8 December 2011

Scary Trains

In my job I see a lot of book covers.
I know that, proverbially-speaking, people aren't supposed to judge a book by its cover, but the fact of the matter is that they do. So if you are in the business (or in my case, the service) of promoting books the cover is pretty important.
There are thousands of books in the library, many of those are fiction and -despite what people think- my job does not involve reading all/most of them. However it does involve making recommendations, often about books I have not (or don't particularly want to) read. Being able to look at a book and quickly get an idea of what it's like and who it might appeal to, is very useful. I also have to make displays of attractive and interesting-looking books that people will want to pick up and take away.
From a professional point of view I do have to judge books by their covers.

Recently I noticed a new book cover from the prolific James Patterson (a man who must keep an army of co-writers in his garage).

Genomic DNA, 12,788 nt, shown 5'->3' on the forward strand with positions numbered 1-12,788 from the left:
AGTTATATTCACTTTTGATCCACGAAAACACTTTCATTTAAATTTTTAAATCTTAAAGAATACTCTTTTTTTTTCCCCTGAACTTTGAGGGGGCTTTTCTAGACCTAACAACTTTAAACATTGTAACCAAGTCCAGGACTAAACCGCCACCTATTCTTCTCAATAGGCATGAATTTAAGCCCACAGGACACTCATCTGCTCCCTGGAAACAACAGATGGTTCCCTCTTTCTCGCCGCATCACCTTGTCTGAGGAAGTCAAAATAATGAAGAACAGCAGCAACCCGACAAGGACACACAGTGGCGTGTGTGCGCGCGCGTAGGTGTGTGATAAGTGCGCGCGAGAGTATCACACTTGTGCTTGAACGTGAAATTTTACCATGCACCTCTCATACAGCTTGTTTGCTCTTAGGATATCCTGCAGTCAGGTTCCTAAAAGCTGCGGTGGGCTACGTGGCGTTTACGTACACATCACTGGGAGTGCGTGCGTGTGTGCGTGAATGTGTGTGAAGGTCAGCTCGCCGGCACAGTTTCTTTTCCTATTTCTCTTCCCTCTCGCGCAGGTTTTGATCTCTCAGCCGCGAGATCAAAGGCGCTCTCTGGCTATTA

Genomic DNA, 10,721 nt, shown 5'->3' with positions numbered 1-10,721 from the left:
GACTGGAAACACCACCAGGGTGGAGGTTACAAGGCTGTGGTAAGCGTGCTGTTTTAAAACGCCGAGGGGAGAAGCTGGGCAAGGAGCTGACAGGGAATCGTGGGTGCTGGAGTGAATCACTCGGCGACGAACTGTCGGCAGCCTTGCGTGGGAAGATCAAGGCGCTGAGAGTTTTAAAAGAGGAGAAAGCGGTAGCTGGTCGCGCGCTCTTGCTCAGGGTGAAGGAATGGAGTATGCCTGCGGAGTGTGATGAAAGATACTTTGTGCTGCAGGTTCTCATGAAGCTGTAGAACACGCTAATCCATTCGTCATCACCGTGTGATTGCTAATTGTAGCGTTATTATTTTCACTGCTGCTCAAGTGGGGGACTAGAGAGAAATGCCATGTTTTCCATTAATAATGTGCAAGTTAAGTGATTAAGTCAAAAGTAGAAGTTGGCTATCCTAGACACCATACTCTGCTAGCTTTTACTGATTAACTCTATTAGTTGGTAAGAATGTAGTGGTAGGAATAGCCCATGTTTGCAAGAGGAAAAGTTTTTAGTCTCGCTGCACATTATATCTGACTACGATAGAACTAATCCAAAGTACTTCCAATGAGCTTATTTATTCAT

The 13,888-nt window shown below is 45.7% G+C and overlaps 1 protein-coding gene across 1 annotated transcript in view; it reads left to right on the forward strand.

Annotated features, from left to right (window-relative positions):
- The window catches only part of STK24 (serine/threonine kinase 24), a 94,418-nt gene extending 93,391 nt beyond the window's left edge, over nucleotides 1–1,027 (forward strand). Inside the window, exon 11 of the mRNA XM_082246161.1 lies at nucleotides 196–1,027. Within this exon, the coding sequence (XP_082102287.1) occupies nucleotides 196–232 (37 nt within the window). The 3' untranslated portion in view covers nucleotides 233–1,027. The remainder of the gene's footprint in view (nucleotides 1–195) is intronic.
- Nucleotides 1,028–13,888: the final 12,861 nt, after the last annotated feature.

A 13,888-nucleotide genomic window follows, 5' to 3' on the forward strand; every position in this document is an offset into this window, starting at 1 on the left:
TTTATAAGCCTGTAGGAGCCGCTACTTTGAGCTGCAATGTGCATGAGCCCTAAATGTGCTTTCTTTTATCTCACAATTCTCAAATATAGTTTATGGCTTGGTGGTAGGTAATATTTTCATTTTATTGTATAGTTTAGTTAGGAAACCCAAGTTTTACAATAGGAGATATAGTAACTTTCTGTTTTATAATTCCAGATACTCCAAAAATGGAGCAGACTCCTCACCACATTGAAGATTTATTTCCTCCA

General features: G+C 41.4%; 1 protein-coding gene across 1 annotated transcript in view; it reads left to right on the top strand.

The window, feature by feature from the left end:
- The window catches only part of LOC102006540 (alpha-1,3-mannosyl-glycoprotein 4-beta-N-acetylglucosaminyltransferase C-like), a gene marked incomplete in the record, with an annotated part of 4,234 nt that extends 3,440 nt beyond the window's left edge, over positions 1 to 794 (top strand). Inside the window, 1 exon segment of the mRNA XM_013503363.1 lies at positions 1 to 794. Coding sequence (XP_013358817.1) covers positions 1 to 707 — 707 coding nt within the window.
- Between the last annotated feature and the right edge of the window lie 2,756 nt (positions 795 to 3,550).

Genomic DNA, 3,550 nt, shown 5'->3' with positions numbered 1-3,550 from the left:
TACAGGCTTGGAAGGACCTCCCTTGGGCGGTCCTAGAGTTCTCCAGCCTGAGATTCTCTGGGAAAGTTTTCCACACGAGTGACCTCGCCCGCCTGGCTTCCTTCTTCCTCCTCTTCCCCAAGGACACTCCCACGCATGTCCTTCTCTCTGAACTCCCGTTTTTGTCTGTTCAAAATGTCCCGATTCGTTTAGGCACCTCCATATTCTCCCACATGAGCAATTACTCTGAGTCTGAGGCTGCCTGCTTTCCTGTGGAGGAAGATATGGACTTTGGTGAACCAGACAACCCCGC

Here a man is being chased by a scary train, which may or may not be on fire.
I haven't yet had a chance to look at the book itself to check whether the front of this train is actually on fire, or just lit to look like it is (I'm guessing it's the latter).

That James Patterson cover made me flashback to 2009.

In 2009 the following 2 books were published within a couple of months of each other. I saw these covers every working day for the better part of six months.

It's not just me, is it?

I discharged a copy of the Patterson book yesterday and found that the train is not on fire. It just has fiery front lights.


  1. Trains are awesome. Trains scream "adventure!" In fact, my favourite 30s pulp motif is the scramble across or fight on a train roof...

  2. This comment has been removed by the author.

  3. That's fair enough.
    But when you see two such similar covers day after day you start to wonder whether these well-known authors have basically written the same book.
    They probably haven't, but the cover designs don't help.